HashiCorp

A Mother of Four Claims Her Seat at the Tech Table

Zoraya Sanchez De La Vega Cayero makes a mid-career transition to tech via the HashiCorp Early Careers program.

One of the goals of HashiCorp’s Early Career program is to create and support opportunities in the tech industry for people in underrepresented groups who might not ordinarily have considered a career in the tech industry. Zoraya Sanchez De La Vega Cayero is great example of the program’s impact.

Zoraya is someone many would consider a non-traditional student and tech intern. She is a wife and mother of four (aged 23, 21, 18, and 16) who had a long-term career in healthcare before to returning to school to pursue a technical degree. People are often shocked when they discover she’s studying software engineering. She’s not what they expect when they think “tech” or "engineer," a preconception we’re hoping to change.

Zoraya is now a rising senior at the University of Texas in UT Dallas pursuing a BS in software engineering. She joined the HashiCorp Engineering team in May 2022 as a Technical Program Manager Intern, and couldn’t be more grateful for the opportunity.

We asked Zoraya to talk about how she got here and what’s she’s learned along the way:

Zoraya Sanchez De La Vega Cayero

»What made you want to join HashiCorp?

When researching companies to apply for a summer internship, I came across HashiCorp in my search. After evaluating the company’s products and how they interact in the cloud environment, I was curious to know more. HashiCorp’s culture, values, and remote work orientation all aligned with what I was looking for in a tech company.

»What were you doing before getting into tech?

Before joining the tech space I worked as client service coordinator for a pediatric therapy organization. Seeing children progressing in their different physical and behavioral disabilities was enjoyable. However, I always had a strong curiosity about the tech field. I wanted to learn about programming and learn different coding languages to create apps that could be used to benefit various populations. The idea of working behind the scenes and delivering software products and services was really exciting.

Eventually I left my coordinator role, and spent a couple of years trying to figure out my next step. I wasn’t sure if I wanted to keep working in a similar position or if it was the right time to start a new chapter. After evaluating the impact that an achievement like earning a professional degree could have in my life. I decided that it was worthy. Critically, my family made the commitment to give me the support I needed to acquire a professional degree as a software engineer.

»What has been the hardest part about transitioning to tech?

One of the biggest challenges for me is joining a heavily male-driven career field. It is nice to see how other women in tech embrace each other and align to be listened to and recognized.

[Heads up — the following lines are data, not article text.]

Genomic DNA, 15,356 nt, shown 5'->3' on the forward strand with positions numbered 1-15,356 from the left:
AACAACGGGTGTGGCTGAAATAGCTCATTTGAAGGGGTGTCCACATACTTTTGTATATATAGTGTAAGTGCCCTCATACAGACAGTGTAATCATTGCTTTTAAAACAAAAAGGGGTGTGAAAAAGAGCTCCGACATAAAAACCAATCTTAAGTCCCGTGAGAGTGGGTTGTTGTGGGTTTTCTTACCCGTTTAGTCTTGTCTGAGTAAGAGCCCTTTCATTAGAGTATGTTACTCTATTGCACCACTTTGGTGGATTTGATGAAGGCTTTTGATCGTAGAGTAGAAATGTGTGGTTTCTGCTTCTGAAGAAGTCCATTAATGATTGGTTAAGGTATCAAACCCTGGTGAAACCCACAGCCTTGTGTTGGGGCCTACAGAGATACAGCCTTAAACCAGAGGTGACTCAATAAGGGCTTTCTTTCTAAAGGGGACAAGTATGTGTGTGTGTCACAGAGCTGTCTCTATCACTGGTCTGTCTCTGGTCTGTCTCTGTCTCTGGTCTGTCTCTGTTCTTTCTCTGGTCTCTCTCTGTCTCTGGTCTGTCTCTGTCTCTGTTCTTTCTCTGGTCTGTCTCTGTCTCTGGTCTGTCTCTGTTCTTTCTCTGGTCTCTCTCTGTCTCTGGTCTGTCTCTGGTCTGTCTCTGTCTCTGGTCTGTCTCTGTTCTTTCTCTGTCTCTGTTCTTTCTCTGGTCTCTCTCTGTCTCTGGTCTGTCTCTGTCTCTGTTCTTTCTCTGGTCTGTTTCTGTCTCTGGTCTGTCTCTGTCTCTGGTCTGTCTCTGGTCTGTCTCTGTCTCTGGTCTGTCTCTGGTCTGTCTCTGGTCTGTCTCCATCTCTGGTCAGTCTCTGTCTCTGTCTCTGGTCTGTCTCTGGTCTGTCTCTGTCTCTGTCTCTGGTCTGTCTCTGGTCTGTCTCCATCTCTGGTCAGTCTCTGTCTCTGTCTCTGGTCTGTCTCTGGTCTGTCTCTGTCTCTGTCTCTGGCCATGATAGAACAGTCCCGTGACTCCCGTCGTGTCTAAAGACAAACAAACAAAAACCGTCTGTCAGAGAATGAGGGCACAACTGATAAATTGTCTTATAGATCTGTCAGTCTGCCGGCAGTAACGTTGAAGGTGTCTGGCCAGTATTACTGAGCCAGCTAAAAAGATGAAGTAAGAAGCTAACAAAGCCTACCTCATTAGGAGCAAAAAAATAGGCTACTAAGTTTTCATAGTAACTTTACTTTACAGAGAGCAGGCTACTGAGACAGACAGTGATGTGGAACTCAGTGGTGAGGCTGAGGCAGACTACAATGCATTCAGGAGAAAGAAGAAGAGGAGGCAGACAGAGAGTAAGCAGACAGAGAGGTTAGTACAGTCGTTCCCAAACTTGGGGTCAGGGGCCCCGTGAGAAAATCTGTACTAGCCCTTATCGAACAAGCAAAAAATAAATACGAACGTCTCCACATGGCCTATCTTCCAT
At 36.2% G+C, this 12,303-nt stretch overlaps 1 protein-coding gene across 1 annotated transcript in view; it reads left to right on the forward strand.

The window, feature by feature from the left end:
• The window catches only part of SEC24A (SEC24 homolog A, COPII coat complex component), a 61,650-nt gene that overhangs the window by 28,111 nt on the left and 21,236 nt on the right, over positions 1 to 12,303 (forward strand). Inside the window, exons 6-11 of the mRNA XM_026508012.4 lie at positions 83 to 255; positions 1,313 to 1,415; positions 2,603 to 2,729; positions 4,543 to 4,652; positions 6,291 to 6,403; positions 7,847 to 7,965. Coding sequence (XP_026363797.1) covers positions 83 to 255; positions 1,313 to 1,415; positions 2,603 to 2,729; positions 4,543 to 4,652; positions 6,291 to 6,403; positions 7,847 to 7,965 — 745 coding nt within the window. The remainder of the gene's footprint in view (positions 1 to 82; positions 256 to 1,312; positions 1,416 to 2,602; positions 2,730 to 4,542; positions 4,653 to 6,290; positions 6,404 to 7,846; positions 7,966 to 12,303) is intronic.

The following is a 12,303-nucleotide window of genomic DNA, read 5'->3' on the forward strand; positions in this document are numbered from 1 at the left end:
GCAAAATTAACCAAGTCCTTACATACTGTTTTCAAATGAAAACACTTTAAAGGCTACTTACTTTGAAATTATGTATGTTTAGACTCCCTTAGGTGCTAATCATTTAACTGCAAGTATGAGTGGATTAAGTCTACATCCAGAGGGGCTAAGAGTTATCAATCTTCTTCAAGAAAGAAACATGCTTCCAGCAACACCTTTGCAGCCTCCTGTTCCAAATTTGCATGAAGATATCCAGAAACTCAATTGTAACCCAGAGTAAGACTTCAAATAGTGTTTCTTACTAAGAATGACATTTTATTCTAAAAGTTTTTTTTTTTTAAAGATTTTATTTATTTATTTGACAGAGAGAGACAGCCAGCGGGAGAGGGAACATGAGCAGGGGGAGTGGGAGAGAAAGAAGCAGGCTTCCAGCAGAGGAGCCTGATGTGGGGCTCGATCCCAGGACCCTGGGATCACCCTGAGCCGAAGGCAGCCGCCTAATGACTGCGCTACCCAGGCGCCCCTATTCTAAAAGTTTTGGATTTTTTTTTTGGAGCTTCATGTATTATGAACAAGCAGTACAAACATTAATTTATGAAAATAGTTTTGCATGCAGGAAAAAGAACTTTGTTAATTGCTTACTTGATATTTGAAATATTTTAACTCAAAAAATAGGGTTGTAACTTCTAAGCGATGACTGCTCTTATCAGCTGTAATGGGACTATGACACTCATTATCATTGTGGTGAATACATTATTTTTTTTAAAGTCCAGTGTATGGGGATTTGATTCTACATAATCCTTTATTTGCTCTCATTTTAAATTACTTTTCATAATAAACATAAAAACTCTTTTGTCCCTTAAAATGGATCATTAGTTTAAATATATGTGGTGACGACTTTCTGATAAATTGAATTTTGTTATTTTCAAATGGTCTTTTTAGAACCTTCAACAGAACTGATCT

Still, managing the biases that people have about me can be tough. I’ve had people tell me that they were surprised that I was earning a tech degree because it is difficult and complex. This made me realize how often we create images about professions and relate them with a person’s appearance.

As a society, it’s important that we encourage people of all genders to work in all job fields, to avoid creating inaccurate assumptions about people’s professions and abilities.

»What has been most rewarding about this experience?

The most rewarding part about my transition to tech has been proving to myself that there are no limits for what I want to achieve in life. At times I wondered if it was too late in my career to make these kind of changes, and I asked myself if I really wanted to do this.

As of today, I am pleased with where I am at. It’s incredibly gratifying to see how proud my kids and my husband are of my accomplishments. This was important for me, because I use myself as an example to demonstrate how crucial it is to earn a degree in something that they like to do.

»What advice would you give to people looking to make a transition in their career?

To those looking to transition to a new career or achieve a new milestone in life, I like to refer to the Chinese proverb: “The best time to plant a tree was 20 years ago; the second best time is today”. So If you’re considering a career transition, don’t hesitate; the best opportunities are sometimes the ones we give to ourselves.

Trust me when I tell you, you will feel good about yourself, your achievements, and about the strong character you are building as an individual. You will feel a sense of pride conquering new areas out of your comfort zone. The biggest regret you’re likely to have is not at least giving it a try.

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